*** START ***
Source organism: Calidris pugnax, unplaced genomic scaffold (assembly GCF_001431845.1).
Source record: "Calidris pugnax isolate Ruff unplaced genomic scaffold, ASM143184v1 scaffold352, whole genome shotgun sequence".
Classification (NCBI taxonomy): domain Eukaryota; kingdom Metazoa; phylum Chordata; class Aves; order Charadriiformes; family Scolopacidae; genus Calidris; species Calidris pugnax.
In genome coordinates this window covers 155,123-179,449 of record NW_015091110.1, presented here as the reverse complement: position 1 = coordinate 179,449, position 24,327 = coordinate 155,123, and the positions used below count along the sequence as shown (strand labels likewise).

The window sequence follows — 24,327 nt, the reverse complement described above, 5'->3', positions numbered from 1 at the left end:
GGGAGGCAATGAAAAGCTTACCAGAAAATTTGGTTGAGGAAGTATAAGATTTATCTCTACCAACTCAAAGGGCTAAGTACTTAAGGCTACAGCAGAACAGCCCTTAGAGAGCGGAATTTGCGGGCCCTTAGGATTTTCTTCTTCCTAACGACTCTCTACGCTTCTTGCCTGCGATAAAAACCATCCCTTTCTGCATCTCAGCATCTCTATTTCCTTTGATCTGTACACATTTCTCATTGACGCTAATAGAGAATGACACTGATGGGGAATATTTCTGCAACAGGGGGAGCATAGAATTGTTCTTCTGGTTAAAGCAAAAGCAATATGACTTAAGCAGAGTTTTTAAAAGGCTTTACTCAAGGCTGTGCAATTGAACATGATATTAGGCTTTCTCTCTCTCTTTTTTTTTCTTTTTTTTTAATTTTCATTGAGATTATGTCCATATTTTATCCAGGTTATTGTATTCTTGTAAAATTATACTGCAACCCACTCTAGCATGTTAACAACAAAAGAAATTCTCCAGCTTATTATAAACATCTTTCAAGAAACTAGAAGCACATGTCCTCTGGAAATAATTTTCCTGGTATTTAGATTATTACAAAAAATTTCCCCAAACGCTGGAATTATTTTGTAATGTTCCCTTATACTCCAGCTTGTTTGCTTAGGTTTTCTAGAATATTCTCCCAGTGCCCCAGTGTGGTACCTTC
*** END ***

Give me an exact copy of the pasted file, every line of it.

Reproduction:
Source organism: Calidris pugnax, unplaced genomic scaffold (assembly GCF_001431845.1).
Source record: "Calidris pugnax isolate Ruff unplaced genomic scaffold, ASM143184v1 scaffold352, whole genome shotgun sequence".
Classification (NCBI taxonomy): domain Eukaryota; kingdom Metazoa; phylum Chordata; class Aves; order Charadriiformes; family Scolopacidae; genus Calidris; species Calidris pugnax.
In genome coordinates this window covers 155,123-179,449 of record NW_015091110.1, presented here as the reverse complement: position 1 = coordinate 179,449, position 24,327 = coordinate 155,123, and the positions used below count along the sequence as shown (strand labels likewise).

The window sequence follows — 24,327 nt, the reverse complement described above, 5'->3', positions numbered from 1 at the left end:
GGGAGGCAATGAAAAGCTTACCAGAAAATTTGGTTGAGGAAGTATAAGATTTATCTCTACCAACTCAAAGGGCTAAGTACTTAAGGCTACAGCAGAACAGCCCTTAGAGAGCGGAATTTGCGGGCCCTTAGGATTTTCTTCTTCCTAACGACTCTCTACGCTTCTTGCCTGCGATAAAAACCATCCCTTTCTGCATCTCAGCATCTCTATTTCCTTTGATCTGTACACATTTCTCATTGACGCTAATAGAGAATGACACTGATGGGGAATATTTCTGCAACAGGGGGAGCATAGAATTGTTCTTCTGGTTAAAGCAAAAGCAATATGACTTAAGCAGAGTTTTTAAAAGGCTTTACTCAAGGCTGTGCAATTGAACATGATATTAGGCTTTCTCTCTCTCTTTTTTTTTCTTTTTTTTTAATTTTCATTGAGATTATGTCCATATTTTATCCAGGTTATTGTATTCTTGTAAAATTATACTGCAACCCACTCTAGCATGTTAACAACAAAAGAAATTCTCCAGCTTATTATAAACATCTTTCAAGAAACTAGAAGCACATGTCCTCTGGAAATAATTTTCCTGGTATTTAGATTATTACAAAAAATTTCCCCAAACGCTGGAATTATTTTGTAATGTTCCCTTATACTCCAGCTTGTTTGCTTAGGTTTTCTAGAATATTCTCCCAGTGCCCCAGTGTGGTACCTTC